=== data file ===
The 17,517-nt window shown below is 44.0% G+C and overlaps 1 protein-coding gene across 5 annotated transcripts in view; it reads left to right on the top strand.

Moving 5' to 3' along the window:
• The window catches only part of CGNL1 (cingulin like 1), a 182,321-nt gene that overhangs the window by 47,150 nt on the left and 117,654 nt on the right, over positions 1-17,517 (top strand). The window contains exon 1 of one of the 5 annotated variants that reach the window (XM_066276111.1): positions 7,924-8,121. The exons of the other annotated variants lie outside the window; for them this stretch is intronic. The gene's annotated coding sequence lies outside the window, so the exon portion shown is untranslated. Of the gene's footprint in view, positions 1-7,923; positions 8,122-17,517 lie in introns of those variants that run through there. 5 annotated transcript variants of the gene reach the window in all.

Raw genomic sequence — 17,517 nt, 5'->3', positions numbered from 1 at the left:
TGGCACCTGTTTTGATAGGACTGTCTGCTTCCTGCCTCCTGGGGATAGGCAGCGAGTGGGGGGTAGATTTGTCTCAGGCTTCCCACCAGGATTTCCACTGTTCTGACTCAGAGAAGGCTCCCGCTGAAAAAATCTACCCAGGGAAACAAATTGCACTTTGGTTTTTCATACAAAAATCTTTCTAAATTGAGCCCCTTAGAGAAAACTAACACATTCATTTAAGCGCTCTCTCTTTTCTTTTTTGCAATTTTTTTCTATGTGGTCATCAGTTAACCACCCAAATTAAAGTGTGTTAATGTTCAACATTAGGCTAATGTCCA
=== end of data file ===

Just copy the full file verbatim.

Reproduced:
The 17,517-nt window shown below is 44.0% G+C and overlaps 1 protein-coding gene across 5 annotated transcripts in view; it reads left to right on the top strand.

Moving 5' to 3' along the window:
• The window catches only part of CGNL1 (cingulin like 1), a 182,321-nt gene that overhangs the window by 47,150 nt on the left and 117,654 nt on the right, over positions 1-17,517 (top strand). The window contains exon 1 of one of the 5 annotated variants that reach the window (XM_066276111.1): positions 7,924-8,121. The exons of the other annotated variants lie outside the window; for them this stretch is intronic. The gene's annotated coding sequence lies outside the window, so the exon portion shown is untranslated. Of the gene's footprint in view, positions 1-7,923; positions 8,122-17,517 lie in introns of those variants that run through there. 5 annotated transcript variants of the gene reach the window in all.

Raw genomic sequence — 17,517 nt, 5'->3', positions numbered from 1 at the left:
TGGCACCTGTTTTGATAGGACTGTCTGCTTCCTGCCTCCTGGGGATAGGCAGCGAGTGGGGGGTAGATTTGTCTCAGGCTTCCCACCAGGATTTCCACTGTTCTGACTCAGAGAAGGCTCCCGCTGAAAAAATCTACCCAGGGAAACAAATTGCACTTTGGTTTTTCATACAAAAATCTTTCTAAATTGAGCCCCTTAGAGAAAACTAACACATTCATTTAAGCGCTCTCTCTTTTCTTTTTTGCAATTTTTTTCTATGTGGTCATCAGTTAACCACCCAAATTAAAGTGTGTTAATGTTCAACATTAGGCTAATGTCCA